Okay, so effectively it’s a tool, it’s a database where you put in all of your different guests, you put in all of the information about that guest last point of communication notes. And so effectively what you’re saying is a use case eventually will be merging ChatGPT or AI with that CRM to create, I don’t know, AI generated email and follow-up sequences that’s personalized to them specifically based on the notes about that person so that whenever you re-market to them, it actually feels like you’re speaking to them and not just sending out a message to 50,000 people.

Mark:
Yeah, exactly. And say a message comes in and say you get an email and say, “Hey Rob, really would like to come back and stay with you.” When that message comes into you and your team and it’s just, fantastic, who is this person? I remember when I was in our family business, we’d have people message us or send us an email and they came to stay with us five years ago and my mom and my dad and I are like, “Who is this person?” We’re trying to go and we have the standard email that goes about saying, “Hey, yeah, I hope you’re well.” Yada, yada yada.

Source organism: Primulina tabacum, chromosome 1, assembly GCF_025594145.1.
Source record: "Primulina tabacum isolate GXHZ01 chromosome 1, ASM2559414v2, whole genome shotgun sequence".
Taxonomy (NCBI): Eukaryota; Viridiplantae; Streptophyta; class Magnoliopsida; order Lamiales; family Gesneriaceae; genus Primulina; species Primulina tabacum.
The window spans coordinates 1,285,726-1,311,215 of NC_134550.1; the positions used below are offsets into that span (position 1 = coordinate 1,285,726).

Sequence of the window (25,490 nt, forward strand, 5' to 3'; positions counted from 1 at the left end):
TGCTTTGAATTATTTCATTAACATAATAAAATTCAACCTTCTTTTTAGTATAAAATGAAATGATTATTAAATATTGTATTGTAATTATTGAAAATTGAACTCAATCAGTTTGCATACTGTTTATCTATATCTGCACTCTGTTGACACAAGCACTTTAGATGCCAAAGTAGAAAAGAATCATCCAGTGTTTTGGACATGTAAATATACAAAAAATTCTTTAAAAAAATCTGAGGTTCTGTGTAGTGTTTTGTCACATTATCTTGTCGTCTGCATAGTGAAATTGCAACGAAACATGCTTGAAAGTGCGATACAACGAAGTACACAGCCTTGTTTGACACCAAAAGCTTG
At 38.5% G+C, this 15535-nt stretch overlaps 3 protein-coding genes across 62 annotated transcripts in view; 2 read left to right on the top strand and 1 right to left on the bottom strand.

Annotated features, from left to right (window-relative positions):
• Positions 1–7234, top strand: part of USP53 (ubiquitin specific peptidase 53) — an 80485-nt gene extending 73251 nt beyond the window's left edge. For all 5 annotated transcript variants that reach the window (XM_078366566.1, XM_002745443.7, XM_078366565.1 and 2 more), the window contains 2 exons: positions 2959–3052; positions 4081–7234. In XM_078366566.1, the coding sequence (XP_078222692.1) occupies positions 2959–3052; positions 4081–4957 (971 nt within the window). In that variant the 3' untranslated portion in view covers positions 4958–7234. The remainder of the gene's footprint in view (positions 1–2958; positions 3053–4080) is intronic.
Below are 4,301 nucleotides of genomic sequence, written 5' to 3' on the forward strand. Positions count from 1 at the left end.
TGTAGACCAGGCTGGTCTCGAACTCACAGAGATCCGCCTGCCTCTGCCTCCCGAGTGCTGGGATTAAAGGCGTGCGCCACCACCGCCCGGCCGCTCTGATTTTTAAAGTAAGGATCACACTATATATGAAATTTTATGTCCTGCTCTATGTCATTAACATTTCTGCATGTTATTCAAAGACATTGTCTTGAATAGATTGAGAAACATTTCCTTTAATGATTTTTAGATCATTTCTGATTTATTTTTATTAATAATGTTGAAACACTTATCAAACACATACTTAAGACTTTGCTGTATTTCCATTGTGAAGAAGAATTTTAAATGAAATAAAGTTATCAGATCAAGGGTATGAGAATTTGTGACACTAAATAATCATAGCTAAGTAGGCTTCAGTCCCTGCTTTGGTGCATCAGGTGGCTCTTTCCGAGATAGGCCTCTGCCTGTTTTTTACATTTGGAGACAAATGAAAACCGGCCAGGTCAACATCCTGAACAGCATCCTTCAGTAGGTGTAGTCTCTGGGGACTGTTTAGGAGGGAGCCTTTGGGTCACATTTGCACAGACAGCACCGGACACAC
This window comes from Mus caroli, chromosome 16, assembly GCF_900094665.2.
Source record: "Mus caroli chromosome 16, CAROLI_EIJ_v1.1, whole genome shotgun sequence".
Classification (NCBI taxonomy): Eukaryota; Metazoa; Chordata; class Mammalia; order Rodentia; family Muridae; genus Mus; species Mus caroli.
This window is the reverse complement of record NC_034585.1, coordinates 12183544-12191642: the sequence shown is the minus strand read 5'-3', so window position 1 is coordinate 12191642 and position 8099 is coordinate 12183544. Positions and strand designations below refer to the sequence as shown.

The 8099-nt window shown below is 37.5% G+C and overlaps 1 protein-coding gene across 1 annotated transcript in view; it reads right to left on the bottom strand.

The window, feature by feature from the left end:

We didn’t have a clue who they were, but with this tool and this technology, they can go, “Yeah, this is X. They stayed with you these dates, they actually came back and stayed with you a year later. They’ve got husband and wife, two kids, they came from Texas.” Wherever it may be, the information that they can give you. So then you can act and go, “Oh yeah, absolutely, fantastic to hear from you. We’d love to welcome you back.” And all of those sort of things. So it’ll help personalize your communication, your outreach, et cetera. And this can go to you, it can go to your team, it can go to sales, it can go to any department, but this is where AI will be able to help you organize and make your business run much more efficient but much more personalized. I think personalization is the key message to take from all of this.